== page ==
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give, down to the individual plant that needs it. That’s precision agriculture, that’s Israeli!” Never had an audience at AIPAC been so riveted by drip irrigation. Netanyahu also boasted about Israel’s role in cyber-security. “We’re one tenth of one percent [of the world’s population] and we get a whopping 20 percent of global private investment in cyber. We’re punching two hundred times above our weight. Not two times, not 10, but 200 times above our weight. That’s one heck of a punch. Very strong,” he stated, channeling his inner Trump, perhaps. Despite the UN’s continued bias against Israel and a rise in the anti-Israel left, Netanyahu painted a different picture, of Israel gaining acceptance around the world. “We’re coloring the world blue. I’ve been to Africa three times in 18 months; I’ve been to South America, Latin America – can you imagine in the 70 years of the history of Israel, a prime minister of Israel never went south of Texas? I love Texas but yeah, I do. “But we went to Argentina, we went to Columbia, to Mexico, and they say, come back, we want more. That is changing. All these countries are coming to us – India, China Mongolia, Kazakhstan, all of it, Azerbaijan, Muslim countries. [For the] first time I visited Australia, tremendous, far away, though. So we’re coloring the world blue. Remember when people talked about Israel’s isolation? Pretty soon the countries that don’t have relations with us, they’re going to be isolated.” “There are those who talk about boycotting Israel, we’ll boycott them!” he added. Netanyahu also sought to convey a sense of urgency regarding Iran.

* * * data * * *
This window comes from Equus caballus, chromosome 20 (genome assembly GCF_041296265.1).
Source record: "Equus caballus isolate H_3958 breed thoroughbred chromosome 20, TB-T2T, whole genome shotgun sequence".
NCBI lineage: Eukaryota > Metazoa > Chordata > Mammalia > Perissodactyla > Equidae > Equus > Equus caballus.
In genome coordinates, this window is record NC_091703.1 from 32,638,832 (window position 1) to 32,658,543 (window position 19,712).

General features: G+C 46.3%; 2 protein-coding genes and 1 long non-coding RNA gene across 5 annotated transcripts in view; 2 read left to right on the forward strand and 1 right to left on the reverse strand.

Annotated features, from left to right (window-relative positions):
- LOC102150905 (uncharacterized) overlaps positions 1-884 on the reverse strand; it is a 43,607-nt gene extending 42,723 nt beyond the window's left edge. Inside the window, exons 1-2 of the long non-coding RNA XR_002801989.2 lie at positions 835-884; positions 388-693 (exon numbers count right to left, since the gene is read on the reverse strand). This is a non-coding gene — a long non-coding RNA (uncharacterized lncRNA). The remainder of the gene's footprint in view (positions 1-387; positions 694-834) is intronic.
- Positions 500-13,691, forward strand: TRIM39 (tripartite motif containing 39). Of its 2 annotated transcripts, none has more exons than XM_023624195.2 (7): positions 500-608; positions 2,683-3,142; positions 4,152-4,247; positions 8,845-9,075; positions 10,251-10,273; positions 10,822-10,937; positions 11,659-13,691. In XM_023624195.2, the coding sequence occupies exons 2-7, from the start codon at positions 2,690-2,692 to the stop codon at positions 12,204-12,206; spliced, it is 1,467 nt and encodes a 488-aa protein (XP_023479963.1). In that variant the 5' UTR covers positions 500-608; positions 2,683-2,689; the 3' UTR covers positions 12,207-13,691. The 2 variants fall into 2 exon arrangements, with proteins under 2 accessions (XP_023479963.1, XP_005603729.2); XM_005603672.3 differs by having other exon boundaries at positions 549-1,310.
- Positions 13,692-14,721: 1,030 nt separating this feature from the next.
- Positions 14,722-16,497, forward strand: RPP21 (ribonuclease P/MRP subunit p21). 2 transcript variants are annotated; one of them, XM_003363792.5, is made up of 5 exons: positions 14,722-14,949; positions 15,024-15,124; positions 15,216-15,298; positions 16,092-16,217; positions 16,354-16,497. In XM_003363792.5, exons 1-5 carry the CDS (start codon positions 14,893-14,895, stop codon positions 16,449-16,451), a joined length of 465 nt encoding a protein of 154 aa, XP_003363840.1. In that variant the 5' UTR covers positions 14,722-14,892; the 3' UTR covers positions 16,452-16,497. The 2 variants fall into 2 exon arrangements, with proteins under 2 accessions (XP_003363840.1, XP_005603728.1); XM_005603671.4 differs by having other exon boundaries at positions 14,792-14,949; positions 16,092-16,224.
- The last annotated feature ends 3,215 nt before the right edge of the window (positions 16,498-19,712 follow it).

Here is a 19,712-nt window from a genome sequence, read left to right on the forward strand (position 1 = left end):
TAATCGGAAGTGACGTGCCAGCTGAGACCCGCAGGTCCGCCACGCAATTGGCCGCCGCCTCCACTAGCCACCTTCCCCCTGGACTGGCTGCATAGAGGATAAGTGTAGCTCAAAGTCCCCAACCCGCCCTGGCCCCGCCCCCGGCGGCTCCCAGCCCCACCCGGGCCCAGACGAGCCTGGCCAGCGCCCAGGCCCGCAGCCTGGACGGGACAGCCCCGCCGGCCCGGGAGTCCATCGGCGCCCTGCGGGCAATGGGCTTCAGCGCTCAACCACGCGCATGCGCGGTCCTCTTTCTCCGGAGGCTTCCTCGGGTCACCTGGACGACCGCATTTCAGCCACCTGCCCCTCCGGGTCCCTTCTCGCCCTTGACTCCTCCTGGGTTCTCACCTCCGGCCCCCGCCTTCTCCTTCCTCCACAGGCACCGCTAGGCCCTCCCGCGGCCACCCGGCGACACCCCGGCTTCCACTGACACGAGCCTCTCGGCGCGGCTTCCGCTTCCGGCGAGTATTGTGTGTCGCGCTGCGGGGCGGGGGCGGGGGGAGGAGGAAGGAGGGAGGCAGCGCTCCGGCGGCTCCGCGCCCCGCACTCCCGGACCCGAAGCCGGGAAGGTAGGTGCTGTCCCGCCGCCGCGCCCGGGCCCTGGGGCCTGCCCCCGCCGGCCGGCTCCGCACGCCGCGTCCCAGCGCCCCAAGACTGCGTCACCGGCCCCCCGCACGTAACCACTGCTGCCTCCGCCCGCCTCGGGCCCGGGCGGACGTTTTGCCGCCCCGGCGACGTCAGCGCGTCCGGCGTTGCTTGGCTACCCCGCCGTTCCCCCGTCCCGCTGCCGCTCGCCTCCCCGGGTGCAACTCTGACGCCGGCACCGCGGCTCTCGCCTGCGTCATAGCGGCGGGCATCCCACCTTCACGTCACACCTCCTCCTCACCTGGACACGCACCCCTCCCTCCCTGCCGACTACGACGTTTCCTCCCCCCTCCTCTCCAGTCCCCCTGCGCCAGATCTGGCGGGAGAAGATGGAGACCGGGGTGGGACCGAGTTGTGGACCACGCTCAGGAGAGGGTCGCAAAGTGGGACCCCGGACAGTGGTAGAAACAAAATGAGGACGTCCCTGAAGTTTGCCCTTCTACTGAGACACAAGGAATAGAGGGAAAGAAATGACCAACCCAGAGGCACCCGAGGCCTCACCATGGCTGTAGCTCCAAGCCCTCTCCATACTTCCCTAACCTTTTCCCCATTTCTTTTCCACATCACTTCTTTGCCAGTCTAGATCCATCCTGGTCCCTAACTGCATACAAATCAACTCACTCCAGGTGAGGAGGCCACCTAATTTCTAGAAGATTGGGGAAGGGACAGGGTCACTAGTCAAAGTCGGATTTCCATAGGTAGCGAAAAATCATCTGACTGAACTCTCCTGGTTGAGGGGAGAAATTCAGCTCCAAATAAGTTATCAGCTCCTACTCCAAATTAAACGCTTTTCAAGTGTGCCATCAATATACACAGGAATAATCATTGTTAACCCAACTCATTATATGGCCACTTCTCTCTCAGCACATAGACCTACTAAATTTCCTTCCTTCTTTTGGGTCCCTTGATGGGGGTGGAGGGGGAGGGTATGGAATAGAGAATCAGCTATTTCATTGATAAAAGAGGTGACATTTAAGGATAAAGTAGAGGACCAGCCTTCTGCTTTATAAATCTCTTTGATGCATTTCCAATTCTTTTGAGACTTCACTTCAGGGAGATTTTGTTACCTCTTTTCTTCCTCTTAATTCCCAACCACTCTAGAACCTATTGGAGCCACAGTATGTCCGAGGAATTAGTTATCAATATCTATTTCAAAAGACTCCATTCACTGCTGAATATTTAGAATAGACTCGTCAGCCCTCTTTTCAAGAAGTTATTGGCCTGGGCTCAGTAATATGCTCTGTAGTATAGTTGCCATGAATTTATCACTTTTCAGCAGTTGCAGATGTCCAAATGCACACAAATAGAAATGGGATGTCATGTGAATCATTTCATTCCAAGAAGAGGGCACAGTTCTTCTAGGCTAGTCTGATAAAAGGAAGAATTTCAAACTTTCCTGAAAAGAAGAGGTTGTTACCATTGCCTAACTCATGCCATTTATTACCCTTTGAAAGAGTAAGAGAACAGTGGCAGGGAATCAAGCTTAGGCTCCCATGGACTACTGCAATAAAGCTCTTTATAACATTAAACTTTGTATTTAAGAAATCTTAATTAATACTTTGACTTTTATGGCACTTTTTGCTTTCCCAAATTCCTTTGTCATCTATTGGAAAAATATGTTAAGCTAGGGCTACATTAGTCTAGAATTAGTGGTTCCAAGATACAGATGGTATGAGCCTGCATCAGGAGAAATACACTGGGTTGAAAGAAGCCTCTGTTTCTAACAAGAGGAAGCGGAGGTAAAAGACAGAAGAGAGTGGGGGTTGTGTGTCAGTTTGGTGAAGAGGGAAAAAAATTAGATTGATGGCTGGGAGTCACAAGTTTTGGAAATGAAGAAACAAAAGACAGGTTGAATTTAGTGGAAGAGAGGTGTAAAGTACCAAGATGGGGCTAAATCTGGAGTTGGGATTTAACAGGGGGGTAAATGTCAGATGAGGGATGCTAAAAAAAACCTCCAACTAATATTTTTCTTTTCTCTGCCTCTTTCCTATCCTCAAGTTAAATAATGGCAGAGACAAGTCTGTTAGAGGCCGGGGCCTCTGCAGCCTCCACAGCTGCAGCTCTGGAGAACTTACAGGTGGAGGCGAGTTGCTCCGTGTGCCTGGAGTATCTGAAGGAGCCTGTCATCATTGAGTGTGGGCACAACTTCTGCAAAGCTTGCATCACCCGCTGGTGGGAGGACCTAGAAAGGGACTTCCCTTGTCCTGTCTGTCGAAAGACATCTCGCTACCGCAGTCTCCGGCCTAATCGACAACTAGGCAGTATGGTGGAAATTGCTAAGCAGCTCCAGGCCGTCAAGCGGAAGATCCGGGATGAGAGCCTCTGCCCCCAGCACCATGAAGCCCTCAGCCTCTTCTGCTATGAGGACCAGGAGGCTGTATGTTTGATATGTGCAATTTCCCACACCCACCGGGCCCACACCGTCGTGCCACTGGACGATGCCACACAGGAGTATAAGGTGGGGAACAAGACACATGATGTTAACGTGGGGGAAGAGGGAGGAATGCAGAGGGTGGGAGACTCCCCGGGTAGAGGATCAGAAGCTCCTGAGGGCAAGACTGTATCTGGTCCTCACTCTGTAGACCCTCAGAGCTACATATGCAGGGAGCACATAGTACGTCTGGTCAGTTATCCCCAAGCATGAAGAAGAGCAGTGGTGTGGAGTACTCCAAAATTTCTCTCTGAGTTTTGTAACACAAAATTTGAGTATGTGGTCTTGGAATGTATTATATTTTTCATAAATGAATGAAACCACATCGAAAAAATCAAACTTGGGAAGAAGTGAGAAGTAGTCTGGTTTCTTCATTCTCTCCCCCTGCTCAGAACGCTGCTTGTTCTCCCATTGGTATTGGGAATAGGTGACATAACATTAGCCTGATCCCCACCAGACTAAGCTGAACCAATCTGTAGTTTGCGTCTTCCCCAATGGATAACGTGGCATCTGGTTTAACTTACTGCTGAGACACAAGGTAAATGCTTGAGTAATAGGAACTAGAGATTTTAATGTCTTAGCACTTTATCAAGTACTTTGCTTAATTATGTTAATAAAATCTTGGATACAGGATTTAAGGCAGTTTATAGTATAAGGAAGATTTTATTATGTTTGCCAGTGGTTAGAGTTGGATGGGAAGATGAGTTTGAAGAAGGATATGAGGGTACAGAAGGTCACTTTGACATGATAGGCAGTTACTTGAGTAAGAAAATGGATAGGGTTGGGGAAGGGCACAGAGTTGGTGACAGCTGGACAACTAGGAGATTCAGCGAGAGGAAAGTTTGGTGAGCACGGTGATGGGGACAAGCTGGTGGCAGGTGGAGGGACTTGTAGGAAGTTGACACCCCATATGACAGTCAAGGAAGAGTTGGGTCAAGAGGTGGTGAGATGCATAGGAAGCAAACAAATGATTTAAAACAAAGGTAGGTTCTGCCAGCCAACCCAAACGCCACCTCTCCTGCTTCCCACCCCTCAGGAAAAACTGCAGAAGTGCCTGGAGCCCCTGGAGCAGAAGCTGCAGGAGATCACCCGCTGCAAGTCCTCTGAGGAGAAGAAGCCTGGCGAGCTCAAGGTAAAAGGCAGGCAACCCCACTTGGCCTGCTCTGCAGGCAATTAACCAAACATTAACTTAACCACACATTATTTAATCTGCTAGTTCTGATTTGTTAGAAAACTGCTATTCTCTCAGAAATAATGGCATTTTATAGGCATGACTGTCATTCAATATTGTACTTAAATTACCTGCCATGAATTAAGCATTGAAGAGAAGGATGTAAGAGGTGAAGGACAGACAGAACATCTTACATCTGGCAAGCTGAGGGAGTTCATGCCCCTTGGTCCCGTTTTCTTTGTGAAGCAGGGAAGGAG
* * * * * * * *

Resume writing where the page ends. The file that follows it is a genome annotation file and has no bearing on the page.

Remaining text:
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MARCH 8, 2018 | The Jewish Home

“The force behind so much of what is bad is this radical tyranny in Tehran. If I have a message for you today, it’s a very simple one: we must stop Iran.” Using a screen to show Iran’s activities in the region, Netanyahu noted that “darkness is descending on our region”

as Iran builds an “aggressive empire, Iran, Iraq, Syria, Lebanon, Gaza, Yemen, more to come.” Bibi also addressed President Trump’s effort to restart the peace process. “We appreciate the effort of Trump’s superb team – Jared Kush-

ner, Jason Greenblatt, David Friedman – thank you all for your hard work for peace. But to get peace, President Abbas has to embrace peace and stop supporting terror. Raise your hands high if you agree with me that President Abbas should stop paying terrorists to

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murder Jews,” he told the audience of 18,000 people. “You know how much he pays? He pays about $350 million a year to terrorists and their families. Each year. That’s about a little less than 10% of the total Palestinian budget. That’s an incredible number! He pays

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Hakim Awad, the terrorist who murdered this beautiful family of Ehud and Ruth Fogel and their three children and a 3-month-old baby girl, he pays Hakim Awad this murderer. Over the lifetime of this killer he will be receiving $2 million. I have a message for President Abbas,” Netanyahu said, “stop paying terrorists!”